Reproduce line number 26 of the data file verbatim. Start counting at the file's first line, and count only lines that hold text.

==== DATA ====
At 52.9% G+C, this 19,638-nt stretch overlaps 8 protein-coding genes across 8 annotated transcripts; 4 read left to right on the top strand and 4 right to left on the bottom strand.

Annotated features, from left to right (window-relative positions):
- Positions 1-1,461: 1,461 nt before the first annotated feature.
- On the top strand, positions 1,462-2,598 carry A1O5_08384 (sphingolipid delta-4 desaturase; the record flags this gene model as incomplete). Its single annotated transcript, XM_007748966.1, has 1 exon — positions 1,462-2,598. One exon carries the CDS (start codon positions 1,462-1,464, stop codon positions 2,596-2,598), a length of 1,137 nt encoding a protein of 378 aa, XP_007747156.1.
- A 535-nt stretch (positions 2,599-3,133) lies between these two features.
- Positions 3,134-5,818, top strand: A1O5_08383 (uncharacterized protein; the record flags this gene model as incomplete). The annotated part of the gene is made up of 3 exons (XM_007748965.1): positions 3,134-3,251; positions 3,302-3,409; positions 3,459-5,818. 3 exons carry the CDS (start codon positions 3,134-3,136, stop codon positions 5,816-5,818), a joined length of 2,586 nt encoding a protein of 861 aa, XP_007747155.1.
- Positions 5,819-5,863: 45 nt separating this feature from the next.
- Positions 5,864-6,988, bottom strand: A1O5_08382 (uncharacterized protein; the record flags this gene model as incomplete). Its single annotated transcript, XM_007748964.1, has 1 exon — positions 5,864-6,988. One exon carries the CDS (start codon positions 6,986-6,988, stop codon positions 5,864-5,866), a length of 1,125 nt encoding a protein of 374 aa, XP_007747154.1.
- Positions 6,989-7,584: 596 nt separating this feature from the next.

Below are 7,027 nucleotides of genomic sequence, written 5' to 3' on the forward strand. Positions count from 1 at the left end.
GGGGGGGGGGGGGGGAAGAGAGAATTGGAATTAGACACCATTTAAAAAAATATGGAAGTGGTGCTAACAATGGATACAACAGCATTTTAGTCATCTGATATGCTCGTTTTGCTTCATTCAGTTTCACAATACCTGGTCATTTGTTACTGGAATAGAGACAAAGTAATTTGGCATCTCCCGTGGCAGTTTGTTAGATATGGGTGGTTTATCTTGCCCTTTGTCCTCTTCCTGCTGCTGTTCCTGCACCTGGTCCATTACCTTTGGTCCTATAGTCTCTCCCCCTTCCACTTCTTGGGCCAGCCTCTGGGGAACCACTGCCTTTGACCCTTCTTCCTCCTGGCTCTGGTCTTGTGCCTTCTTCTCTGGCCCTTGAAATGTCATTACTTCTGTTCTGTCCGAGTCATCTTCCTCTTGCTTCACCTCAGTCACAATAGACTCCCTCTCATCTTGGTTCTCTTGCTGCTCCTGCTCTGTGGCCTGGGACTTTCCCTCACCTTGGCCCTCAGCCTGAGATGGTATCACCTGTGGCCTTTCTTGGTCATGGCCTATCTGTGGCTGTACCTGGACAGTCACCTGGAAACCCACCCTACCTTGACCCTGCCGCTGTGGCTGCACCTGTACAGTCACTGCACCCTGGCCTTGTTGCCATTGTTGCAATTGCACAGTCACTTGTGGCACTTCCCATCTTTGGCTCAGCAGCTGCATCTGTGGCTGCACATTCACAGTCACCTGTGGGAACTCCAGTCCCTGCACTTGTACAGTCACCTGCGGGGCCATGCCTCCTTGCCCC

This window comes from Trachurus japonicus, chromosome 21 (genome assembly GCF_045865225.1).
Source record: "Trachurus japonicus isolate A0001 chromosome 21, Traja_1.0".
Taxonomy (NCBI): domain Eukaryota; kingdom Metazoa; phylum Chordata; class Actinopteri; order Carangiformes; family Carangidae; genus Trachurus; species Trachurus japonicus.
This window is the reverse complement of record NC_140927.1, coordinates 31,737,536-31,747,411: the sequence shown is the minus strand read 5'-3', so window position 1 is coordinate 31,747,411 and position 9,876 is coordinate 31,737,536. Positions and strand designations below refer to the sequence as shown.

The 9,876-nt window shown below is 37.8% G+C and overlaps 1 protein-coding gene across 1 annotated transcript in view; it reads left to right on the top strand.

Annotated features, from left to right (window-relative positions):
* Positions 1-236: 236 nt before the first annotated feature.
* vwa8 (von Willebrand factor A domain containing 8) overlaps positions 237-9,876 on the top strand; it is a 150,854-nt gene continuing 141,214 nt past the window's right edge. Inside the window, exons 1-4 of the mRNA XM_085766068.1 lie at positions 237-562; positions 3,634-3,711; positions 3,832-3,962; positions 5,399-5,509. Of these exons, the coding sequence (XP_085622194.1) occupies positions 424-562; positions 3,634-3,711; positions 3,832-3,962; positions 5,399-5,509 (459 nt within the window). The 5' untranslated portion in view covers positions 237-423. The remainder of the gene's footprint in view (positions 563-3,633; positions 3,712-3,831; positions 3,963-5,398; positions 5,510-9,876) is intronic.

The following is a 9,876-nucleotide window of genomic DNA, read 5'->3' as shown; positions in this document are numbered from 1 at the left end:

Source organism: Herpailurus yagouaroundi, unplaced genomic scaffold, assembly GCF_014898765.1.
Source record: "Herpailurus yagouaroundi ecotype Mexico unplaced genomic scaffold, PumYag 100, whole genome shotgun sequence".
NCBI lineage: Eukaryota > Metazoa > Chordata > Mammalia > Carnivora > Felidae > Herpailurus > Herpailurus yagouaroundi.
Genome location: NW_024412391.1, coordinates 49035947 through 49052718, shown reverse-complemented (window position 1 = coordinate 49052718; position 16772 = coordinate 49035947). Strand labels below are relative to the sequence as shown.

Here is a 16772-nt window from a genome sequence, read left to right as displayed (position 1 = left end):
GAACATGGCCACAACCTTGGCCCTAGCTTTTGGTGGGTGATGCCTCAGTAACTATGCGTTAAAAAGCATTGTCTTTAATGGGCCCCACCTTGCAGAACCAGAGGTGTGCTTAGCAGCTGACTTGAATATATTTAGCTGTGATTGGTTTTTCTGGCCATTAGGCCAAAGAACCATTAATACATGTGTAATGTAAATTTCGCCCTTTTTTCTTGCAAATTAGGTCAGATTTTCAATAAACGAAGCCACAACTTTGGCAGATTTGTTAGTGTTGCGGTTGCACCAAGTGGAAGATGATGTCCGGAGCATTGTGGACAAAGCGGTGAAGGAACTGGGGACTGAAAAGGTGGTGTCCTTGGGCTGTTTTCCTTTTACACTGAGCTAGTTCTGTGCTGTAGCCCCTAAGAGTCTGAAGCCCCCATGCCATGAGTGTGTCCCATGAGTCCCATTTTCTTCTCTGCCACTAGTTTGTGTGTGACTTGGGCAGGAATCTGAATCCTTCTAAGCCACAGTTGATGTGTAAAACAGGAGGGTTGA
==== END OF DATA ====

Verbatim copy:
GAACATGGCCACAACCTTGGCCCTAGCTTTTGGTGGGTGATGCCTCAGTAACTATGCGTTAAAAAGCATTGTCTTTAATGGGCCCCACCTTGCAGAACCAGAGGTGTGCTTAGCAGCTGACTTGAATATATTTAGCTGTGATTGGTTTTTCTGGCCATTAGGCCAAAGAACCATTAATACATGTGTAATGTAAATTTCGCCCTTTTTTCTTGCAAATTAGGTCAGATTTTCAATAAACGAAGCCACAACTTTGGCAGATTTGTTAGTGTTGCGGTTGCACCAAGTGGAAGATGATGTCCGGAGCATTGTGGACAAAGCGGTGAAGGAACTGGGGACTGAAAAGGTGGTGTCCTTGGGCTGTTTTCCTTTTACACTGAGCTAGTTCTGTGCTGTAGCCCCTAAGAGTCTGAAGCCCCCATGCCATGAGTGTGTCCCATGAGTCCCATTTTCTTCTCTGCCACTAGTTTGTGTGTGACTTGGGCAGGAATCTGAATCCTTCTAAGCCACAGTTGATGTGTAAAACAGGAGGGTTGA